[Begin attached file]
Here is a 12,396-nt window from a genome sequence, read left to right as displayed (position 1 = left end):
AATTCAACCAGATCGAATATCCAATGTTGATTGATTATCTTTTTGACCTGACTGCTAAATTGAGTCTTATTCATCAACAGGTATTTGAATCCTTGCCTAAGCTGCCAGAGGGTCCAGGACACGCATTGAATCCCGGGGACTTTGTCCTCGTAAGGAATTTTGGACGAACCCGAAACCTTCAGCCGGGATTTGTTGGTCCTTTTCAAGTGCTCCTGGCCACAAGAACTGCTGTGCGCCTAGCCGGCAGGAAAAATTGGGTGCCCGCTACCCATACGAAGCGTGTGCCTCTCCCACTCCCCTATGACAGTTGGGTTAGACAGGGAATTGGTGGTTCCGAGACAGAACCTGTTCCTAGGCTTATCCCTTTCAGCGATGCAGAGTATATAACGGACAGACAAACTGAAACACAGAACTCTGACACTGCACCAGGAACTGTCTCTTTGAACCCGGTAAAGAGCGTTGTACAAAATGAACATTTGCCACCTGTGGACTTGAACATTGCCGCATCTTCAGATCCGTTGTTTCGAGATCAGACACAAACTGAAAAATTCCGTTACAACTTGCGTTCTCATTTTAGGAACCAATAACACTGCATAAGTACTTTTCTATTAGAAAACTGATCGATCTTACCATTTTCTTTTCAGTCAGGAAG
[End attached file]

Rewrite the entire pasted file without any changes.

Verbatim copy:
Here is a 12,396-nt window from a genome sequence, read left to right as displayed (position 1 = left end):
AATTCAACCAGATCGAATATCCAATGTTGATTGATTATCTTTTTGACCTGACTGCTAAATTGAGTCTTATTCATCAACAGGTATTTGAATCCTTGCCTAAGCTGCCAGAGGGTCCAGGACACGCATTGAATCCCGGGGACTTTGTCCTCGTAAGGAATTTTGGACGAACCCGAAACCTTCAGCCGGGATTTGTTGGTCCTTTTCAAGTGCTCCTGGCCACAAGAACTGCTGTGCGCCTAGCCGGCAGGAAAAATTGGGTGCCCGCTACCCATACGAAGCGTGTGCCTCTCCCACTCCCCTATGACAGTTGGGTTAGACAGGGAATTGGTGGTTCCGAGACAGAACCTGTTCCTAGGCTTATCCCTTTCAGCGATGCAGAGTATATAACGGACAGACAAACTGAAACACAGAACTCTGACACTGCACCAGGAACTGTCTCTTTGAACCCGGTAAAGAGCGTTGTACAAAATGAACATTTGCCACCTGTGGACTTGAACATTGCCGCATCTTCAGATCCGTTGTTTCGAGATCAGACACAAACTGAAAAATTCCGTTACAACTTGCGTTCTCATTTTAGGAACCAATAACACTGCATAAGTACTTTTCTATTAGAAAACTGATCGATCTTACCATTTTCTTTTCAGTCAGGAAG